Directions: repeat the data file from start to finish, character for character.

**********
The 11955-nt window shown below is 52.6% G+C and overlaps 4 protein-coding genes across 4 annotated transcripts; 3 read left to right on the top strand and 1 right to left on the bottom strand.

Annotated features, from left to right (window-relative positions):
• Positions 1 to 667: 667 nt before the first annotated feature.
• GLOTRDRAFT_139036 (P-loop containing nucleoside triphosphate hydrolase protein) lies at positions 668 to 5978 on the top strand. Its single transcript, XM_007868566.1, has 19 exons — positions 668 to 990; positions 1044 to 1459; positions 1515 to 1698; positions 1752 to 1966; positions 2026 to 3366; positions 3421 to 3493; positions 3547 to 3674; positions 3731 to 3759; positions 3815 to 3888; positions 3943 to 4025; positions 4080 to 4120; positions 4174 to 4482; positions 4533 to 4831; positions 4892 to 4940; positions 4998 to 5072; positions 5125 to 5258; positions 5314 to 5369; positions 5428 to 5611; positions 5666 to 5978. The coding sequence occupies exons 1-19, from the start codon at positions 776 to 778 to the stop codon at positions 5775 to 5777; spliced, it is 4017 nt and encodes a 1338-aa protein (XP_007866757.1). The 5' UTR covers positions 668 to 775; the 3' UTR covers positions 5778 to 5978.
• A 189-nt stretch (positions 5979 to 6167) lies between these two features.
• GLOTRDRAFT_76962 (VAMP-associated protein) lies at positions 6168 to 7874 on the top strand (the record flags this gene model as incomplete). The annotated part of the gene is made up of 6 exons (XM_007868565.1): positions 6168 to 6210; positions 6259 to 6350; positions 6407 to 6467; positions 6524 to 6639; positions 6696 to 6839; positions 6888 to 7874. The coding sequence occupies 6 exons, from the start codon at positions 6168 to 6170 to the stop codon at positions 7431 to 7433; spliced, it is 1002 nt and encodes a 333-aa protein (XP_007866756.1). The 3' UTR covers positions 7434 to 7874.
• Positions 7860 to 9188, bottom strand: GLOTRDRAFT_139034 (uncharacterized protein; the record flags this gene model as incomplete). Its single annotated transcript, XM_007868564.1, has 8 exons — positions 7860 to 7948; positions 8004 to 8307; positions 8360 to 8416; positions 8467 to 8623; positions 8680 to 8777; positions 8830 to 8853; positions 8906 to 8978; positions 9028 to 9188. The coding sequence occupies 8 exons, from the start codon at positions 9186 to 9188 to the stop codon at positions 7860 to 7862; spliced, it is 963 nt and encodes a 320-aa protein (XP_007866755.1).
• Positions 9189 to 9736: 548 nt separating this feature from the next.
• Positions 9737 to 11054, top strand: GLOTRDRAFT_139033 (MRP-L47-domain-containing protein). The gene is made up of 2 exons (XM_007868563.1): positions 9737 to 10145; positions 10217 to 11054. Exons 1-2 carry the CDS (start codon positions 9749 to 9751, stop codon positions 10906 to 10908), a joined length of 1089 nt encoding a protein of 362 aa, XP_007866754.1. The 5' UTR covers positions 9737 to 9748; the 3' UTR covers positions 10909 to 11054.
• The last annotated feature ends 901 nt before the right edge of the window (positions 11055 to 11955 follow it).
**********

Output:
The 11955-nt window shown below is 52.6% G+C and overlaps 4 protein-coding genes across 4 annotated transcripts; 3 read left to right on the top strand and 1 right to left on the bottom strand.

Annotated features, from left to right (window-relative positions):
• Positions 1 to 667: 667 nt before the first annotated feature.
• GLOTRDRAFT_139036 (P-loop containing nucleoside triphosphate hydrolase protein) lies at positions 668 to 5978 on the top strand. Its single transcript, XM_007868566.1, has 19 exons — positions 668 to 990; positions 1044 to 1459; positions 1515 to 1698; positions 1752 to 1966; positions 2026 to 3366; positions 3421 to 3493; positions 3547 to 3674; positions 3731 to 3759; positions 3815 to 3888; positions 3943 to 4025; positions 4080 to 4120; positions 4174 to 4482; positions 4533 to 4831; positions 4892 to 4940; positions 4998 to 5072; positions 5125 to 5258; positions 5314 to 5369; positions 5428 to 5611; positions 5666 to 5978. The coding sequence occupies exons 1-19, from the start codon at positions 776 to 778 to the stop codon at positions 5775 to 5777; spliced, it is 4017 nt and encodes a 1338-aa protein (XP_007866757.1). The 5' UTR covers positions 668 to 775; the 3' UTR covers positions 5778 to 5978.
• A 189-nt stretch (positions 5979 to 6167) lies between these two features.
• GLOTRDRAFT_76962 (VAMP-associated protein) lies at positions 6168 to 7874 on the top strand (the record flags this gene model as incomplete). The annotated part of the gene is made up of 6 exons (XM_007868565.1): positions 6168 to 6210; positions 6259 to 6350; positions 6407 to 6467; positions 6524 to 6639; positions 6696 to 6839; positions 6888 to 7874. The coding sequence occupies 6 exons, from the start codon at positions 6168 to 6170 to the stop codon at positions 7431 to 7433; spliced, it is 1002 nt and encodes a 333-aa protein (XP_007866756.1). The 3' UTR covers positions 7434 to 7874.
• Positions 7860 to 9188, bottom strand: GLOTRDRAFT_139034 (uncharacterized protein; the record flags this gene model as incomplete). Its single annotated transcript, XM_007868564.1, has 8 exons — positions 7860 to 7948; positions 8004 to 8307; positions 8360 to 8416; positions 8467 to 8623; positions 8680 to 8777; positions 8830 to 8853; positions 8906 to 8978; positions 9028 to 9188. The coding sequence occupies 8 exons, from the start codon at positions 9186 to 9188 to the stop codon at positions 7860 to 7862; spliced, it is 963 nt and encodes a 320-aa protein (XP_007866755.1).
• Positions 9189 to 9736: 548 nt separating this feature from the next.
• Positions 9737 to 11054, top strand: GLOTRDRAFT_139033 (MRP-L47-domain-containing protein). The gene is made up of 2 exons (XM_007868563.1): positions 9737 to 10145; positions 10217 to 11054. Exons 1-2 carry the CDS (start codon positions 9749 to 9751, stop codon positions 10906 to 10908), a joined length of 1089 nt encoding a protein of 362 aa, XP_007866754.1. The 5' UTR covers positions 9737 to 9748; the 3' UTR covers positions 10909 to 11054.
• The last annotated feature ends 901 nt before the right edge of the window (positions 11055 to 11955 follow it).